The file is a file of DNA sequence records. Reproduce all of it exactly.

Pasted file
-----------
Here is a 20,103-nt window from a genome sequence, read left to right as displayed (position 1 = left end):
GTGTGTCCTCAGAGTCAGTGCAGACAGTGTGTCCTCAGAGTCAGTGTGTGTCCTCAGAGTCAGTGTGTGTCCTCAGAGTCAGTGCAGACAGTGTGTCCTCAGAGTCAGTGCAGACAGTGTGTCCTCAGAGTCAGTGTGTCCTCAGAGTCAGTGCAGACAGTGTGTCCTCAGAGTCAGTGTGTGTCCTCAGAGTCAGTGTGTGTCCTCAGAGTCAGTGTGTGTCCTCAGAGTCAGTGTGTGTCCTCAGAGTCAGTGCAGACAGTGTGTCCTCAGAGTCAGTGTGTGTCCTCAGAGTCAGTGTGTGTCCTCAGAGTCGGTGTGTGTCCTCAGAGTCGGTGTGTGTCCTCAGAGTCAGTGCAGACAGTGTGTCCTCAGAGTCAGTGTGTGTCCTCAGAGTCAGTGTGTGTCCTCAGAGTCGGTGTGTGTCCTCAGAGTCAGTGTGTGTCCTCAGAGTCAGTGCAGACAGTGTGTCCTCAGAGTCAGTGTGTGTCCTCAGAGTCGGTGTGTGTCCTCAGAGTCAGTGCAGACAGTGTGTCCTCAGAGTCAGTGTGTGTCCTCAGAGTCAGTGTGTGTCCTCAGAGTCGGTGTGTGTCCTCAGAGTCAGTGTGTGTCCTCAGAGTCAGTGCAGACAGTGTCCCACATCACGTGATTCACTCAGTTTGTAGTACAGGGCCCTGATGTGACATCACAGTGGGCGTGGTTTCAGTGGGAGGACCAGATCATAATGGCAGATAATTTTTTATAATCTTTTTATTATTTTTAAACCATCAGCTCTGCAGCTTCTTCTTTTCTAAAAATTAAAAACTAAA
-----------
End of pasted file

Here is a 20,103-nt window from a genome sequence, read left to right as displayed (position 1 = left end):
GTGTGTCCTCAGAGTCAGTGCAGACAGTGTGTCCTCAGAGTCAGTGTGTGTCCTCAGAGTCAGTGTGTGTCCTCAGAGTCAGTGCAGACAGTGTGTCCTCAGAGTCAGTGCAGACAGTGTGTCCTCAGAGTCAGTGTGTCCTCAGAGTCAGTGCAGACAGTGTGTCCTCAGAGTCAGTGTGTGTCCTCAGAGTCAGTGTGTGTCCTCAGAGTCAGTGTGTGTCCTCAGAGTCAGTGTGTGTCCTCAGAGTCAGTGCAGACAGTGTGTCCTCAGAGTCAGTGTGTGTCCTCAGAGTCAGTGTGTGTCCTCAGAGTCGGTGTGTGTCCTCAGAGTCGGTGTGTGTCCTCAGAGTCAGTGCAGACAGTGTGTCCTCAGAGTCAGTGTGTGTCCTCAGAGTCAGTGTGTGTCCTCAGAGTCGGTGTGTGTCCTCAGAGTCAGTGTGTGTCCTCAGAGTCAGTGCAGACAGTGTGTCCTCAGAGTCAGTGTGTGTCCTCAGAGTCGGTGTGTGTCCTCAGAGTCAGTGCAGACAGTGTGTCCTCAGAGTCAGTGTGTGTCCTCAGAGTCAGTGTGTGTCCTCAGAGTCGGTGTGTGTCCTCAGAGTCAGTGTGTGTCCTCAGAGTCAGTGCAGACAGTGTCCCACATCACGTGATTCACTCAGTTTGTAGTACAGGGCCCTGATGTGACATCACAGTGGGCGTGGTTTCAGTGGGAGGACCAGATCATAATGGCAGATAATTTTTTATAATCTTTTTATTATTTTTAAACCATCAGCTCTGCAGCTTCTTCTTTTCTAAAAATTAAAAACTAAA